Chevron cares about life — not the people kind, the kind that’s been compressed and buried under rocks for a hundred million years, now only found in its fossilized form. In other words, oil.

That’s the message of a new spoof of oil company advertisements from Adam McKay, the director of the movie Don’t Look Up, in which an asteroid hurtles toward Earth in an allegory for climate change. The fake commercial cycles through cheesy stock footage of newborn babies, frolicking elephants, and wind-turbine-filled mountainscapes. Meanwhile, the voiceover savagely explains that Chevron’s products are “transforming the planet right this second into a hellish George Miller film” — a reference to the post-apocalyptic Mad Max movies.

McKay posted the video, created by his company Hyperobject Industries, on Twitter Thursday with the innocuous question, “Has anyone seen this Chevron commercial?” A day later, it had already been viewed more than 4 million times. McKay recently donated $4 million to the Climate Emergency Fund, which trains and mobilizes climate activists, and joined its board of directors.

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Chevron did not respond to Grist’s request for comment in time for publication.

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Without listening to the voiceover, the parody looks like any other oil company commercial. The playful, comforting scenes lull you into feeling like everything is fine. That’s a common feature in advertisements from polluting companies, as are “greenwashing” techniques to help them appear more environmentally friendly than they really are.

These tactics are often subtle. “Nature-rinsing,” for instance, is a term for when companies use images of the beauty of nature — wild landscapes, green plants, cute animals — to imply that they are eco-friendly by association. Marketing research has shown that these kinds of images really do work, eliciting pleasant emotions and a more positive view of the advertiser’s brand.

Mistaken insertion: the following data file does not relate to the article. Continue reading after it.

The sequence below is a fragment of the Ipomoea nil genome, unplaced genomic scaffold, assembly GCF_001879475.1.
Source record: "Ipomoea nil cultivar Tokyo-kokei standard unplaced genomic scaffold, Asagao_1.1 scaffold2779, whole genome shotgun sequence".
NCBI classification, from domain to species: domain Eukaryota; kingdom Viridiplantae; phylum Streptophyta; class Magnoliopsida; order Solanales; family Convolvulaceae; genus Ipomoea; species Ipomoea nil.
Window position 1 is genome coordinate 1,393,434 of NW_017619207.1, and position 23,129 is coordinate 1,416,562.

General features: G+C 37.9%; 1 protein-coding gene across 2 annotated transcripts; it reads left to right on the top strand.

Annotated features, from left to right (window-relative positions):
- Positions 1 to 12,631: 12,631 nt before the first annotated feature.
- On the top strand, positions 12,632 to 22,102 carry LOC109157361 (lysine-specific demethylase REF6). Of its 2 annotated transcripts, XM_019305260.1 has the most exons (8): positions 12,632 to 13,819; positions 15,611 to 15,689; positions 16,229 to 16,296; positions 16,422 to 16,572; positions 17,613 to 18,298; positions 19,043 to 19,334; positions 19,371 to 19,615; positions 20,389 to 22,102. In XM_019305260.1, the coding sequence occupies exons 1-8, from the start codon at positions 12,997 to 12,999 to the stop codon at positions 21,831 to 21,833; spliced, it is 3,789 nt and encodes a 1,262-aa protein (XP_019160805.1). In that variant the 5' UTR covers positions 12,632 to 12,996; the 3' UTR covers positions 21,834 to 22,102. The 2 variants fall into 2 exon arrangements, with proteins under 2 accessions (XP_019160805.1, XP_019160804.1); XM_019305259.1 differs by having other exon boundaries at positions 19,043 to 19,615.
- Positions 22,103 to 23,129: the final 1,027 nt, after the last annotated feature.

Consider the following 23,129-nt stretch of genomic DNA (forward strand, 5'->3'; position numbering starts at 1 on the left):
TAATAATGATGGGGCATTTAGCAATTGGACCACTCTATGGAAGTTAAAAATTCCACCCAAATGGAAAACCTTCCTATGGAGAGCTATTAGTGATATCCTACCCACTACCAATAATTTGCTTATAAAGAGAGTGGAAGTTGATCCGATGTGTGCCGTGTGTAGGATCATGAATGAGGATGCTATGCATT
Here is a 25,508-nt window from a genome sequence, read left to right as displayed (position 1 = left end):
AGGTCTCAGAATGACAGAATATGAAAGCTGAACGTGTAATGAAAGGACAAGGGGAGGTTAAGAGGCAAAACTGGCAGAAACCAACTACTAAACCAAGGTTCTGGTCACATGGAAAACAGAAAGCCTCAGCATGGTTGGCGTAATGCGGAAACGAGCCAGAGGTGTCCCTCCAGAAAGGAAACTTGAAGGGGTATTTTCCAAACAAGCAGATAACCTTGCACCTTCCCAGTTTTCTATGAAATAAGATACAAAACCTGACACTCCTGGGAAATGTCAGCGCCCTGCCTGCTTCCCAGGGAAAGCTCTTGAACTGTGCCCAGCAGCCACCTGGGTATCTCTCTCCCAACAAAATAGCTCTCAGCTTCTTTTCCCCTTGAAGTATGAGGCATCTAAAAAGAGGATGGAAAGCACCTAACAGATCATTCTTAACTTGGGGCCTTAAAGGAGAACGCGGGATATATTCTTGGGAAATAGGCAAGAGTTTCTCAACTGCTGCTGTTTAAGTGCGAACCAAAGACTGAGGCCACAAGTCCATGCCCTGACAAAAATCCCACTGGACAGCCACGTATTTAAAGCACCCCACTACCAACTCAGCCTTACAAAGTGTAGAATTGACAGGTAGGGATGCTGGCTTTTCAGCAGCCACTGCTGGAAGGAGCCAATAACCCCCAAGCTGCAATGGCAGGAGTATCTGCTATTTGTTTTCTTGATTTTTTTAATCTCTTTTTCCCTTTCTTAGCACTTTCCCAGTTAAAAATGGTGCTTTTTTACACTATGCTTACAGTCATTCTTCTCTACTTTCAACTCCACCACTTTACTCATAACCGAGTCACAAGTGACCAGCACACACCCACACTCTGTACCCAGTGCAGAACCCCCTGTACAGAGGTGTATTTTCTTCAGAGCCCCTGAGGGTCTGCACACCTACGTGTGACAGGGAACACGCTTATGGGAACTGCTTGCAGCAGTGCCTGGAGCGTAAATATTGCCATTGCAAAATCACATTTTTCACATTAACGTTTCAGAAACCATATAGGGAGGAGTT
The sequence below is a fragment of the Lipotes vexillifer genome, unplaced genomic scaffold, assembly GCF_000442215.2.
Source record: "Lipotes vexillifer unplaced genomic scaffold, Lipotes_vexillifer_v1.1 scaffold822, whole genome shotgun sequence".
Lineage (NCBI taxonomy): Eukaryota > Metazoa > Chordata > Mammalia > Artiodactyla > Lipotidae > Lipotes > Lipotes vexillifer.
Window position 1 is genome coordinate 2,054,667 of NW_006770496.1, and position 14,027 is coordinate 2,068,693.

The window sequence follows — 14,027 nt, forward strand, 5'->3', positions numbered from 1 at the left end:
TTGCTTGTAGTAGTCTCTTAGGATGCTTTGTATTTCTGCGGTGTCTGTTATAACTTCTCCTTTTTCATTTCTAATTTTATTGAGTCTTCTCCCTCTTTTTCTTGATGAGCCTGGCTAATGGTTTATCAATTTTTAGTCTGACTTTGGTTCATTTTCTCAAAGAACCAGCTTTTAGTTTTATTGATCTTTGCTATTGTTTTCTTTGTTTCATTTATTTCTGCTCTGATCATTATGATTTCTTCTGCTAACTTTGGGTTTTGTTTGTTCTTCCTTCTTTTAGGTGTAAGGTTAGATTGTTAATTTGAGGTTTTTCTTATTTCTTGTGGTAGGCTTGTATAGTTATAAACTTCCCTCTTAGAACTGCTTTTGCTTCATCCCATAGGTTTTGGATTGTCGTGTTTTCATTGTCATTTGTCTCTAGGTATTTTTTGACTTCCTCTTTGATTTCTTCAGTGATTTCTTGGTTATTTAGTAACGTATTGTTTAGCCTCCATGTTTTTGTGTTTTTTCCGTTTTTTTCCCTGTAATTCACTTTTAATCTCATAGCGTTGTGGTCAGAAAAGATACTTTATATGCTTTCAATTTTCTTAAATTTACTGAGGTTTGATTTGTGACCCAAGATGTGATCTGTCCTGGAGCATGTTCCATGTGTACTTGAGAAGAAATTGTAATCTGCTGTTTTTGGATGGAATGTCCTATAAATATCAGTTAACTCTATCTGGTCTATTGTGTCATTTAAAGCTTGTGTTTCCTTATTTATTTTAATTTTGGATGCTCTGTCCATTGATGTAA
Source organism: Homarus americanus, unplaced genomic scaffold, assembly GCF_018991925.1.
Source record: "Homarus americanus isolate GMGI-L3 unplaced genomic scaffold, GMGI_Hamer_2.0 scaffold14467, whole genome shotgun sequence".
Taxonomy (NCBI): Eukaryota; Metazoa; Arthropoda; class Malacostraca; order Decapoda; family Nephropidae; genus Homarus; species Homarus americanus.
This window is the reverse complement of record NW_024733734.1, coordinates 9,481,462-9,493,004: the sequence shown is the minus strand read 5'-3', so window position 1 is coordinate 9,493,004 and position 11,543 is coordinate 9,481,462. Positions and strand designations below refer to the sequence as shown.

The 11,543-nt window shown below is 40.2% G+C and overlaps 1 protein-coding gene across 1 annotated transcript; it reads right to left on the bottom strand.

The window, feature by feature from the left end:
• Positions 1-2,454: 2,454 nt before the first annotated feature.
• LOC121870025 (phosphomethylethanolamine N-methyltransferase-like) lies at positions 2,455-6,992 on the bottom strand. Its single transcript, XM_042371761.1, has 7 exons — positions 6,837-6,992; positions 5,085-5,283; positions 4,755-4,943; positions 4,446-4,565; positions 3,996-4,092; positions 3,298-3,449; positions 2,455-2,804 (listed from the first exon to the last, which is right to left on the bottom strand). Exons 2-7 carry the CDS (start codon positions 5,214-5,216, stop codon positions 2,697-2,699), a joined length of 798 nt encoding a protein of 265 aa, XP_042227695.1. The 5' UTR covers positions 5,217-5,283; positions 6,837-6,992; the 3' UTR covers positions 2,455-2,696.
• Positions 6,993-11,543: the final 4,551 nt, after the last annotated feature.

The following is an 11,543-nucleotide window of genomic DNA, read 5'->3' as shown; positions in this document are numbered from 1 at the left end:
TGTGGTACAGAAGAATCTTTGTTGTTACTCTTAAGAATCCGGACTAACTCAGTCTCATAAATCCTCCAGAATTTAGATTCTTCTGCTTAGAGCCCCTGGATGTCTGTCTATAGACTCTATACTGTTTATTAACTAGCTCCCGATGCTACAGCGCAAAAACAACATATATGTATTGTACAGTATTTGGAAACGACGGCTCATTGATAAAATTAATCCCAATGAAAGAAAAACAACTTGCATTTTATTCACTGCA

The Chevron parody begins with a majestic shot of coastal islands and then proceeds to flip through nearly 40 nature-heavy images in its 100-second duration: a hummingbird pollinating a flower, buzzing bees, and a river rushing over rocks in a ravine filled with pines. Look closely, and you’ll notice that the colorful fish in one shot are swimming over a bleached coral reef — a sign of the destruction of climate change.  

The commercial also channels feel-good vibes with an optimistic-sounding orchestral soundtrack. “We have billions and billions of dollars to pay for this commercial time, this cheesy footage, and this bullshit music, all so that you will be lulled into a catatonic state,” the voiceover says, explaining that “these emotionally loaded scenes will always push aside other thoughts like ‘Chevron is murdering me.’”

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Another aspect of polluting companies’ marketing strategy has been to paint fossil fuels as a symbol of abundance, integral to the American way of life. In McKay’s ad, the narrator explains that Chevron sells oil so that “an airplane can take a businessman 3,000 miles to have dinner with someone, or whatever” as the video flashes between images of a kid’s birthday party and a couple kissing at a dining room table. It echoes an advertisement last year from Energy Transfer Partners, the company behind the Dakota Access pipeline. The spot follows two people getting ready for a date — and then rewinds the whole commercial to show you how bad their date would have gone without petroleum products like hair gel or car tires.

The narrator of the fake Chevron ad makes clear that showing footage of happy people and their families doesn’t do anything to clean up an oil company’s emissions: “At the end of the day, we at Chevron don’t give a single f*ck about you, your weird children, or your ratty ass dog.”